The book opens strong with Nazi agents flying in with helicopter backpacks in the opening one-shot. Yes, Nazi heli-packs are as awesome as you think they would be. After the one-shot, the story really takes off, as a labyrinthine story of greed and revenge unfolds. The mysterious Labyrinto seems to be waging a one-man war on the mob, but is he an ally or a foe?
The story is one of the strongest I have ever read. There is no character development, there is no character drama, and there are no character revelations. The Black Beetle’s real name is never revealed. I have no idea where his secret base is, what he does for a living, or what he looks like when he is not in the suit. As far as the comic goes, Black Beetle isn’t his secret identity; it is his only one. The comic doesn’t waste any time by exploring the characters. It doesn’t need to. This is an action story, so it is filled with action. Period.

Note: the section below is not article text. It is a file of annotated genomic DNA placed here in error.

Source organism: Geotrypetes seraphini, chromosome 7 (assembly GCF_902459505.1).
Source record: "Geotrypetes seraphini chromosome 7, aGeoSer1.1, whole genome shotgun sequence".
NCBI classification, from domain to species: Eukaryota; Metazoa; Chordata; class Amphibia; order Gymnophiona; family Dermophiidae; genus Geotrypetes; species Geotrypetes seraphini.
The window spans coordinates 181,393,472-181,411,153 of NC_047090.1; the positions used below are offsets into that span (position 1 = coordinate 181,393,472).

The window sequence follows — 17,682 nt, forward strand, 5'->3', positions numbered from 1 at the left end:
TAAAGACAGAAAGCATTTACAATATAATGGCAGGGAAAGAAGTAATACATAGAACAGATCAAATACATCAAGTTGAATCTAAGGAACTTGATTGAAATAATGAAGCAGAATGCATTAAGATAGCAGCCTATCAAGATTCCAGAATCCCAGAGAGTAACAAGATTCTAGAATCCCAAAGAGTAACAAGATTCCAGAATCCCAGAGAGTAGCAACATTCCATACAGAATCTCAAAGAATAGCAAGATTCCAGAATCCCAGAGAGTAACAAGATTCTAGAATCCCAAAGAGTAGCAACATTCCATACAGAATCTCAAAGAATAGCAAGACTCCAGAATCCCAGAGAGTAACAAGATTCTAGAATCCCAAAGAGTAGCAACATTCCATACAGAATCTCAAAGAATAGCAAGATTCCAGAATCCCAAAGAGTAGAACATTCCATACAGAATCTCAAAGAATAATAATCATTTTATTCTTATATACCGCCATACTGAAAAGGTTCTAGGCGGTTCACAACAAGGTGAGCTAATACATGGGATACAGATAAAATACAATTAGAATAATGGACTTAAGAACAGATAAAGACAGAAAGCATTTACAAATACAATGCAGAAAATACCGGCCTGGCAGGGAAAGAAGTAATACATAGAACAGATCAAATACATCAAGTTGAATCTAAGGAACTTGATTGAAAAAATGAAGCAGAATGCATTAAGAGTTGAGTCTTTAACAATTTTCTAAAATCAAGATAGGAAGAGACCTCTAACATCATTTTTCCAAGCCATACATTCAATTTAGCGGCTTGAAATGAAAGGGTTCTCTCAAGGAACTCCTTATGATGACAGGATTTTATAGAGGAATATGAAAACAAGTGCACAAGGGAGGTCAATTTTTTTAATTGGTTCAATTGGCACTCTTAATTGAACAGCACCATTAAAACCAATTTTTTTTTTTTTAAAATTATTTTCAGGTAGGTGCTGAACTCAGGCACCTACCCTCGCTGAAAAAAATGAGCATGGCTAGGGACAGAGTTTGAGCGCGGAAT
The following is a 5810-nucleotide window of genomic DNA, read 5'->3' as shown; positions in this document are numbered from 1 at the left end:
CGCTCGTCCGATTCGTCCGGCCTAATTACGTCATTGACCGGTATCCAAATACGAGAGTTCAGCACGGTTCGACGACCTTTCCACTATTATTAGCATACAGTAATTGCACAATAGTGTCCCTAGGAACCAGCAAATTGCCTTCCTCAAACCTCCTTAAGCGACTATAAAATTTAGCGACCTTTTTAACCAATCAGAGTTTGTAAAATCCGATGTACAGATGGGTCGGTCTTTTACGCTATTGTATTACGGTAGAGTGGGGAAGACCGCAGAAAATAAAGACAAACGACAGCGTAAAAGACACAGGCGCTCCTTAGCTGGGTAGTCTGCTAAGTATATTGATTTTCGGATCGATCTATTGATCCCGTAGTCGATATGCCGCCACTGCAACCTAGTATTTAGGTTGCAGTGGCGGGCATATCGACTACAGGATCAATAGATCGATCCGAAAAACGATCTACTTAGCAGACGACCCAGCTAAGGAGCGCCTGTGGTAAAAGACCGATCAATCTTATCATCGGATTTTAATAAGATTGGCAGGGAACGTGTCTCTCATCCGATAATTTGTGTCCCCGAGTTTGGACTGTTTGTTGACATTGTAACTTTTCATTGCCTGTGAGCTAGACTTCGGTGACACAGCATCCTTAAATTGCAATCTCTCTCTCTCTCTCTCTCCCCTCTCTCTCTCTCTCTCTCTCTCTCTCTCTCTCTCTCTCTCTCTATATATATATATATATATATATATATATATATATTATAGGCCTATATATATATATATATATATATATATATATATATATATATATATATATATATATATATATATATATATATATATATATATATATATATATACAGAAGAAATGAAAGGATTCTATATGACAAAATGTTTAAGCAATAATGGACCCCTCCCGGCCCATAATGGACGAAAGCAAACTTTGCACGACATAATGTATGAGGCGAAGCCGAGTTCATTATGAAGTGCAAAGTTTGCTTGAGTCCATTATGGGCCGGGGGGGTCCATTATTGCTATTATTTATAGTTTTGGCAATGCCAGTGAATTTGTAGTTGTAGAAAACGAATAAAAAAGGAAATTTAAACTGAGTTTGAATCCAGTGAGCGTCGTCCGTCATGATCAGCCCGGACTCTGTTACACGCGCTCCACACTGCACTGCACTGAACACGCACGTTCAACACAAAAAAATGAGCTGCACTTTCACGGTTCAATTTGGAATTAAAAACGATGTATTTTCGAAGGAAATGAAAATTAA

Francavilla’s art is a revelation. Every panel, every page seems to be pulled straight from the adventure comics of the '40s. There are pages that are so exquisitely detailed that they force you to slow down, and there are pages that are almost storyboards that beg you to keep up with the action. The result is a thing of beauty.
There are many comics that celebrate the pulpy past of the media, but none that embody that past. Black Beetle keeps the tropes and style alive, while adding just enough polish to keep things smooth. The pacing, story, and art are phenomenal, and the layouts are tremendous. The thing that elevates this book from well made to great is the style. You should pick this one up. I know I’m going to keep reading Black Beetle as long as it is available.
Five Nazi Heli-Bombadiers out of Five